HR Management & Compliance

Dress Codes–What Legal Points Should We Keep in Mind When Implementing an Employee Appearance Policy?

We’re in the process of rewriting our employee handbook, and we want to modify our employee appearance policy. What do we need to consider? We want our employees to look professional, but we don’t want to get caught in a lawsuit.Ronald W., San Jose


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Employers commonly create dress codes and grooming policies to maintain a professional workplace. Here we take a look at issues to keep in mind.


Safety Issues

Safety hazards or concerns in the workplace may affect your dress code. Employers must maintain a safe and healthful work environment for employees, and thus may require workers to wear certain gear, such as hard hats or closed-toed shoes. Employers may implement a rule preventing employees from wearing jewelry or loose clothing if they work around machinery in which those items could get caught. In addition, health and safety laws impact how employees may dress when preparing or handling food. For example, cafeteria workers can be required to wear gloves and hair nets.

For certain industries in which workers must wear respirators, employers may require as part of a dress and appearance policy that employees are clean shaven. Respirators don’t fit tightly over beards, so employees with facial hair could be at risk when working with toxic fumes or materials. Although such a rule may have an adverse impact on the basis of race or religion, it is acceptable to require employees who wear respirators to be clean shaven.


Gender discrimination often becomes a concern when talking about dress codes. The California Fair Employment and Housing Act gives women the right to wear pants in the workplace—a California employer cannot require women to wear skirts or dresses to work, unless the employer requires that uniforms or a costume (e.g., for dramatic roles or specific character portrayal) be worn as part of the employment. California employers also cannot prohibit an employee from dressing appropriately to that person’s gender identity. For example, if one of your employees is anatomically male but whose gender identity is female, you can’t prohibit that person from dressing consistently with the employee’s female gender identity.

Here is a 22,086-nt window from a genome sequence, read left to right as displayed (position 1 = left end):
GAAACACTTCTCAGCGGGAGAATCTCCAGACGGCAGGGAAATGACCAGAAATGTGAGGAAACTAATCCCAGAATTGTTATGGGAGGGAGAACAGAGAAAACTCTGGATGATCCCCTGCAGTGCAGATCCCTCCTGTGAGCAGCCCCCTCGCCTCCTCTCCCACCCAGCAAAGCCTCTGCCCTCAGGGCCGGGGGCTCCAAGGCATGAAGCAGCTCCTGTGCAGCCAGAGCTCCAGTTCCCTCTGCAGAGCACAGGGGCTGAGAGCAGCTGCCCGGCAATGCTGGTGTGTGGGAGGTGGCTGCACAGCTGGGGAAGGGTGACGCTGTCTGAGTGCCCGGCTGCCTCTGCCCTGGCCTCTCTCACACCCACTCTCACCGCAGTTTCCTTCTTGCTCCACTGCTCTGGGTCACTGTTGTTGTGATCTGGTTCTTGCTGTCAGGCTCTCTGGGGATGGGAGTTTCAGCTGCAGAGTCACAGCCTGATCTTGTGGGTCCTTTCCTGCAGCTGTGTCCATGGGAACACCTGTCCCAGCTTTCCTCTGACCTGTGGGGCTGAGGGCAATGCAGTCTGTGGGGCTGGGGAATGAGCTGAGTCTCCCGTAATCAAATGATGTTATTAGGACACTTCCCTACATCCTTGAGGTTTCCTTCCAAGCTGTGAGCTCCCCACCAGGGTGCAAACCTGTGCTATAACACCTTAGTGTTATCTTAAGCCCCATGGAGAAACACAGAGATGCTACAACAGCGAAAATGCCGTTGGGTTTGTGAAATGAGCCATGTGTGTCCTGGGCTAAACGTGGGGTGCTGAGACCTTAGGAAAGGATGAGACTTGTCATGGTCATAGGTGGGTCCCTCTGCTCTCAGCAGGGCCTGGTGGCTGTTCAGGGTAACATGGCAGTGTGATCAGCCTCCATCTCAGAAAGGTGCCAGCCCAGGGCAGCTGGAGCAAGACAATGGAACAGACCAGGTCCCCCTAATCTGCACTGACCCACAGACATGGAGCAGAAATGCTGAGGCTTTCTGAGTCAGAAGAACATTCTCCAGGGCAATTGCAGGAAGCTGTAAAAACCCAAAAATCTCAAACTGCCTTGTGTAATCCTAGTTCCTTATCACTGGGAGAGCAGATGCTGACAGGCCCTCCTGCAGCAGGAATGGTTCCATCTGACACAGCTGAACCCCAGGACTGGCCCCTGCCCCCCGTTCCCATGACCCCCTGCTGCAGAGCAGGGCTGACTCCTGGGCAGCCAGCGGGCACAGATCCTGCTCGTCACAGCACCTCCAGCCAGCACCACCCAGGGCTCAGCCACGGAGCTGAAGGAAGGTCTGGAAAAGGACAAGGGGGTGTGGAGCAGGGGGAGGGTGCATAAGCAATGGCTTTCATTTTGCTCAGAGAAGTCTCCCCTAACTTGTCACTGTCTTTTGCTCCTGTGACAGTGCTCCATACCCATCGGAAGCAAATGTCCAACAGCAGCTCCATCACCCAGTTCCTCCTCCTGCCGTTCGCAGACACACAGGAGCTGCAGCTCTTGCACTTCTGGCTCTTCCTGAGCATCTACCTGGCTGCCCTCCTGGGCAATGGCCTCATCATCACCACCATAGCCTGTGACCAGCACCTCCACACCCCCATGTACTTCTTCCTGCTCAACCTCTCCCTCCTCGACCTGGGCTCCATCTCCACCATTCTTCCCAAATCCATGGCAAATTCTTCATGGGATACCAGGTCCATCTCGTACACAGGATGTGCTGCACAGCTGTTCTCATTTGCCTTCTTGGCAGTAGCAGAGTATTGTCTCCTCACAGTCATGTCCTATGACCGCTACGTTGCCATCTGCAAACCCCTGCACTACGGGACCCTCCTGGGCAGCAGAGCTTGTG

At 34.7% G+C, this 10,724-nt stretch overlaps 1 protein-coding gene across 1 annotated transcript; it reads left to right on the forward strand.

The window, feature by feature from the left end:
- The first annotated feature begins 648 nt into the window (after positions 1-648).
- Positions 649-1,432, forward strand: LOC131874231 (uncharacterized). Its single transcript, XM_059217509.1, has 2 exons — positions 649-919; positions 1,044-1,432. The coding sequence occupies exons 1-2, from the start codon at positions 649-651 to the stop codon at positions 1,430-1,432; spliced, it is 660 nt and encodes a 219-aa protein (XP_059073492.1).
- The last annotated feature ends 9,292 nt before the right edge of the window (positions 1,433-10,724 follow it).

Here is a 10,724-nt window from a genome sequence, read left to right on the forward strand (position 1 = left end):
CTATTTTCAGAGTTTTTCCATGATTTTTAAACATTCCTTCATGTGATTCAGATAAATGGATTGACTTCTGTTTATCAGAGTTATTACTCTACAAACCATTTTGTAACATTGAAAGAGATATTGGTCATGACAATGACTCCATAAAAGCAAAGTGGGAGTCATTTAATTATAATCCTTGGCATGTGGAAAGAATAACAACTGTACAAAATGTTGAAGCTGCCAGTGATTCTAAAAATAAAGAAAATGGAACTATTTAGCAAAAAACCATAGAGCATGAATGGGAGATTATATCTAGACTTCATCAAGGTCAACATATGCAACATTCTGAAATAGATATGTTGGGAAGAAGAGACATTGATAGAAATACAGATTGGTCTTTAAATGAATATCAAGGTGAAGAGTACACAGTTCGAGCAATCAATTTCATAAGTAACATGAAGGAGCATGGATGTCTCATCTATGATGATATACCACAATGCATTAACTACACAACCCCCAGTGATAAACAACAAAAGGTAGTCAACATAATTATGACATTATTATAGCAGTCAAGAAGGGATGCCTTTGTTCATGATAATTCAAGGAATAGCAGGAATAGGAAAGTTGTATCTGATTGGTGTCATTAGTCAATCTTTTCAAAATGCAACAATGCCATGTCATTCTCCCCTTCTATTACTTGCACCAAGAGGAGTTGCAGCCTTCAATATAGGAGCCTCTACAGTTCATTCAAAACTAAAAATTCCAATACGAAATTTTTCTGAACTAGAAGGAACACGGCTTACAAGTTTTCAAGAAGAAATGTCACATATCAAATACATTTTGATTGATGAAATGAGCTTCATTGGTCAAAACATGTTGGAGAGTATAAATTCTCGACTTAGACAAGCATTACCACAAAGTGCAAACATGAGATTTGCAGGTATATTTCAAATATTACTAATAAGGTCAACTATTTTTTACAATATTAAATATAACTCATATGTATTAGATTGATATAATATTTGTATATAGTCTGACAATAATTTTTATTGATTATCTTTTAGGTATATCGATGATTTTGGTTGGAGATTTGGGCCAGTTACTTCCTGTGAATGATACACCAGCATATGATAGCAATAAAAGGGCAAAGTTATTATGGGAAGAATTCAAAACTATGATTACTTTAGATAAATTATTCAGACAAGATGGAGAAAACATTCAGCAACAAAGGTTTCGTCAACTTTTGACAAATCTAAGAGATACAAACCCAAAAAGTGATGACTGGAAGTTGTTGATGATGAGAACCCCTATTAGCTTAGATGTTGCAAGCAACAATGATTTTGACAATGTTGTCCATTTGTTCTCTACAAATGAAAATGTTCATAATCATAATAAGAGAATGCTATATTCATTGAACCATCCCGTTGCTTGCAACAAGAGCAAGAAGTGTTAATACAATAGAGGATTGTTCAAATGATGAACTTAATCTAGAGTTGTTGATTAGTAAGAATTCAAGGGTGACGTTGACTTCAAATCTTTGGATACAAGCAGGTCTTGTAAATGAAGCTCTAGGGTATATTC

Although you must let employees dress consistently with their gender identity, you still can maintain appearance, grooming, and dress standards. For example, if your employee appearance standard requires women to dress their “personal best,” a worker whose gender identity was female would have to comply with this female dress standard. You can set different appearance standards or dress codes for men and women–but you may run afoul of the discrimination laws if your requirements significantly impact or burden one sex and not the other. For example, if you require uniforms, they can be tailored differently by gender, but you cannot insist on uniforms for men only.

In addition, employers should keep local laws in mind when implementing dress codes to steer clear of unlawful discrimination. For example, a San Francisco law bans employment discrimination based on weight, height, and appearance. A Santa Cruz ordinance prohibits employers from discriminating on the basis of hair colors that are not found in nature and visible tattoos and piercings. However, although a Santa Cruz employer cannot refuse to hire a person with eyebrow and lip piercings, that employer can instruct the worker to remove the piercings while at work.

—CELA Editors


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